Identify Scope Plan Gather Evaluate Manage Present Understands: The concept of digital literacy within an educational setting The Internet is not regulated but content may be structured and regulated in a variety of ways depending on the requirements of the provider Technology is constantly evolving and the exploration and evaluation of new and emerging information systems is a lifelong process The lifecycle of digital content, including issues around provenance, sharing and long-term access and preservation The benefits and limitations of using different forms of digital content, tools and technologies to meet specific needs Issues around copyright, IPR and CC licences in relation to the use and creation of digital material The need to address issues of accessibility relating to digital content The characteristics of different digital publication formats, the functionality available within software platforms and the benefits and limitations of these in relation to the task The impact of online collaboration and networking as a means of developing, exchanging and communicating information How to search for digital content using appropriate tools and techniques The differences between search tools (operating within and between environments), recognising their benefits and limitations The impact of sharing digital content How the use of different online communication tools can extend reach and enable teamwork and collaboration Where to locate and publish digital content for formal publication purposes and for information exchange purposes, appreciating the differences between the two The range of different forms of digital publication and media, the different audiences they are designed for and how they are organised Issues around the popularity of a resource versus its academic quality How digital technologies are providing collaborative tools to create and share knowledge and the implications this has on gathering specific information. The risks of operating in a virtual world and how they can be mitigated The importance of appraising and evaluating results of online searches The need to make choices in the use of different technologies to meet specific needs Issues of quality, accuracy, relevance, credibility, format and accessibility relating to digital information How to assess the profile and visibility of digitally published information using analytic functionality and tools The need to be a critical user of digital technologies The importance of citation of digital resources in learning and research contexts The need to handle, store and disseminate digital information and data in a responsible and ethical way Issues of plagiarism The principles of citing and referencing digital sources and formats to enable verification The need to keep systematic records of digital sources using relevant technology How technologies can be used to personalise individual and shared digital environments How security profiles can be used to manage levels of interaction The need to select a communication approach suitable for the audience Issues around accessibility of digital information, formats and compatibility with accessibility software The importance of online security and privacy How to communicate appropriately online The need to consider the digital self and ones online presence That new technologies allow for information in new ways (blogs, wikis, open access) Is able to: Recognise the importance of skills in locating, creating managing and sharing information through a variety of digital forms Identify gaps relating to the use, application or development of digital environments and tools Continuously assess how the use of digital content and tools could enhance academic practice Recognise where digital solutions can meet a specific information task or need Identify gaps in knowledge relating to digital tools or content Identify search tools for locating quality digital material Assess different digital formats and select those to meet current need Use new tools and technologies as they become available and evaluate them for suitability Assess how online collaboration can enhance academic practice Identify appropriate online search techniques Remotely access external digital sources in order to extend opportunities for discovery Assess which form(s) of digital media best meets the criteria identified Use different online communication approaches to extend reach Assign meta-data tags to content to enable future discoverability Use a range of digital retrieval tools and technology effectively Access, read and download digital information and data Engage in online collaboration and networking to access and share information Assess the suitability of digital content for the intended audience Assess the quality, accuracy, relevance, credibility, format and accessibility of digital material Read online information critically, taking into account access restrictions Maximise discoverability of own digital material using indexing strategies Use appropriate tools to organise digital content and data (social bookmarking, bibliographic software) Cite and reference electronic sources appropriately Manage digital resources effectively taking account of version control, file storage and record keeping issues Personalise the digital environment according to need Communicate effectively in a digital environment, using appropriate tools, to meet audience needs, taking account of accessibility issues Confidently use the digital media appropriate for presentation Develop an online personal profile using appropriate networks and technologies Stay safe and, if necessary, private in the digital world Select appropriate publication and dissemination outlets to share information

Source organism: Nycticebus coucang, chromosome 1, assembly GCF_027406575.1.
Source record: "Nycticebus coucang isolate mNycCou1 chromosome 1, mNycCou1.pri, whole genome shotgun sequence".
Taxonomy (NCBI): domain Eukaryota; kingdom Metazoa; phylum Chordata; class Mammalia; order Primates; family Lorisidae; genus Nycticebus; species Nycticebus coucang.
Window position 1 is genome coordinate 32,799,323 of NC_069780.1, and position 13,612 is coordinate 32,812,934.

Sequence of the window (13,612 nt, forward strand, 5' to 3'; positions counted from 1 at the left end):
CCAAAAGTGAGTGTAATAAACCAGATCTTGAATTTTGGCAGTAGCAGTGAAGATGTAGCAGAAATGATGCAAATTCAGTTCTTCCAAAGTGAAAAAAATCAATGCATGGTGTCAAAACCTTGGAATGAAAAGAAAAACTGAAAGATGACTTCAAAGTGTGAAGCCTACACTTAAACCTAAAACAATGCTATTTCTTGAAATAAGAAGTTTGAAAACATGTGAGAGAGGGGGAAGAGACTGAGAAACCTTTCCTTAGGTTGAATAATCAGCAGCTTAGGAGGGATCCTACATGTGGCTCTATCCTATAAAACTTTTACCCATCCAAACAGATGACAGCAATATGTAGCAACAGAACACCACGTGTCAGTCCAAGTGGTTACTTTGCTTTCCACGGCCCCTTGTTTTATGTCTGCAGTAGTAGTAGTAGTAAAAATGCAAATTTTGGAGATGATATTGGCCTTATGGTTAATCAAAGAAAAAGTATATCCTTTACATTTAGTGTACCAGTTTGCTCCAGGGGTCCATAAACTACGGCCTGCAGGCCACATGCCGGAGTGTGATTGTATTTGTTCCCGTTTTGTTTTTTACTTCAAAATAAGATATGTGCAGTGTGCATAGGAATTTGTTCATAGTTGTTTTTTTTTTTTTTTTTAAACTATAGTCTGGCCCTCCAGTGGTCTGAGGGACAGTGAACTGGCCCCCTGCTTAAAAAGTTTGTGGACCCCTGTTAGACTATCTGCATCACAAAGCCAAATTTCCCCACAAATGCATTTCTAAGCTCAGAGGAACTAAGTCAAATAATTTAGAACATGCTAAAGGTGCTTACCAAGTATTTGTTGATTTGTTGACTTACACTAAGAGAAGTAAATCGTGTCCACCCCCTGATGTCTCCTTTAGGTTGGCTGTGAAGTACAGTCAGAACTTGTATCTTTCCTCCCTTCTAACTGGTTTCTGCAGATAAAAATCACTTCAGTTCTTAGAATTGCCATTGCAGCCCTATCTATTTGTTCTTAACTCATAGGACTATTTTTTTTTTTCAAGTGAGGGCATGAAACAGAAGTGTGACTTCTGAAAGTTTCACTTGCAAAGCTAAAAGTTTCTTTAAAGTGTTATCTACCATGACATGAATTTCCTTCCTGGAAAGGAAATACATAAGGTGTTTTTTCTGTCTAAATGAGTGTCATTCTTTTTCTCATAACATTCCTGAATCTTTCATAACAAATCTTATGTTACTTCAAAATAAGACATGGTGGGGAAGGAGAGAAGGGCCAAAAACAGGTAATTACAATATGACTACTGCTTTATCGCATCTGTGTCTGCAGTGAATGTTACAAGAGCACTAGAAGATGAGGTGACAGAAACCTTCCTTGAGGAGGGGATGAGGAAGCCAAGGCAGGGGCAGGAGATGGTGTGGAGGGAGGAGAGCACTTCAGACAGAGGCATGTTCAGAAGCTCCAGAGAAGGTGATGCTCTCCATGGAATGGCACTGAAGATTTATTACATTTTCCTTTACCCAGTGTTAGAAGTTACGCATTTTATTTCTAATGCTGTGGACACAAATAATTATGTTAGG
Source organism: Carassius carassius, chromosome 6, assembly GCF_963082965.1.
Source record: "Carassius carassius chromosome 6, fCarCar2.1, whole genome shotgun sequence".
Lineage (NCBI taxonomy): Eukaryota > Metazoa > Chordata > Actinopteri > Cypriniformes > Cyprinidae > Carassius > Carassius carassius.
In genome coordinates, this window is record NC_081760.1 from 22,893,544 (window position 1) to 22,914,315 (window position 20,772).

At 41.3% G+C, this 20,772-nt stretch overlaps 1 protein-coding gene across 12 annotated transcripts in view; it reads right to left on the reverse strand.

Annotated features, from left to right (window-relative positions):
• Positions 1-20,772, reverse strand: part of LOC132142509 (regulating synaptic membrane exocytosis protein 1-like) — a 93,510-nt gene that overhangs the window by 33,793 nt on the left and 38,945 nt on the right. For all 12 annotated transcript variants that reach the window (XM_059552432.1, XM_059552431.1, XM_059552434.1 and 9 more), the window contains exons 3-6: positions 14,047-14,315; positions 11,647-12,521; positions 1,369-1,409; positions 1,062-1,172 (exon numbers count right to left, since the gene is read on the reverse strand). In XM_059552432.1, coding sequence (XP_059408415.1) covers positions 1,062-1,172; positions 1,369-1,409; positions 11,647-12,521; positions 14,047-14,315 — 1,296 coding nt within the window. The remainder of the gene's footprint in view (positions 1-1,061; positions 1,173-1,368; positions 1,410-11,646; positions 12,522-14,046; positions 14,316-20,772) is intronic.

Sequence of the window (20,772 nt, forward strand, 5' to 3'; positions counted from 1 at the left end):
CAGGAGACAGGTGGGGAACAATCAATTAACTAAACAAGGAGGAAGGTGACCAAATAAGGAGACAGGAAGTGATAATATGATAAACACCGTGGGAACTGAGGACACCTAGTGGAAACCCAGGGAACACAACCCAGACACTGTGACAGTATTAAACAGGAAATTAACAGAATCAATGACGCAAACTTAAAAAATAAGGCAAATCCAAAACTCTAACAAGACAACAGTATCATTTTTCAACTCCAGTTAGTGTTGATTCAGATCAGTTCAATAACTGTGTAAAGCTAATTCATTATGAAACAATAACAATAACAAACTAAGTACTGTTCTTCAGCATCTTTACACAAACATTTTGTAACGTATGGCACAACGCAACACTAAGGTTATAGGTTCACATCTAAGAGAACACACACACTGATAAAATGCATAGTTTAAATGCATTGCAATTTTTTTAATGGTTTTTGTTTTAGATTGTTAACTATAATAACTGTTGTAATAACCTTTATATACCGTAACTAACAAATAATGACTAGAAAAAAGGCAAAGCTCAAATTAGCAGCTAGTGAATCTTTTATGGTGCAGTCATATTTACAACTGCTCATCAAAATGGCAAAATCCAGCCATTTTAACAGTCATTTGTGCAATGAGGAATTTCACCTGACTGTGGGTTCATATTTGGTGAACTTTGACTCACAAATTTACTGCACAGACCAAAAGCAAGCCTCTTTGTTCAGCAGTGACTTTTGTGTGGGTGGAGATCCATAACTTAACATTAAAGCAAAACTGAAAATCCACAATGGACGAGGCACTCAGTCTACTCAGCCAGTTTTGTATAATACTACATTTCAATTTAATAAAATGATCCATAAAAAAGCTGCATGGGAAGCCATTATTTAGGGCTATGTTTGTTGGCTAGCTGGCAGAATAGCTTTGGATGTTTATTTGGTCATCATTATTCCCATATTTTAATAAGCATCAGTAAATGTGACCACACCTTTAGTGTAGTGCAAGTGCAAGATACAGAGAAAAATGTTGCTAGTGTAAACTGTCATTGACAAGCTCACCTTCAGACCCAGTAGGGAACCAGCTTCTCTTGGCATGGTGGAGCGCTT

14 An Intracurricular (Embedded) Model of Information Literacy Approach at the Academic Level in the Field of Law Dejana Golenko (Croatia) Information literacy program approach: - Generic Extra curricular classes and/or self paced packages - Parallel Extra curricular classes and/or self paced packages that complement the curriculum - Integrated Classes and packages that are part of the curriculum - Embedded Curriculum design where students have ongoing interaction and reflection with information.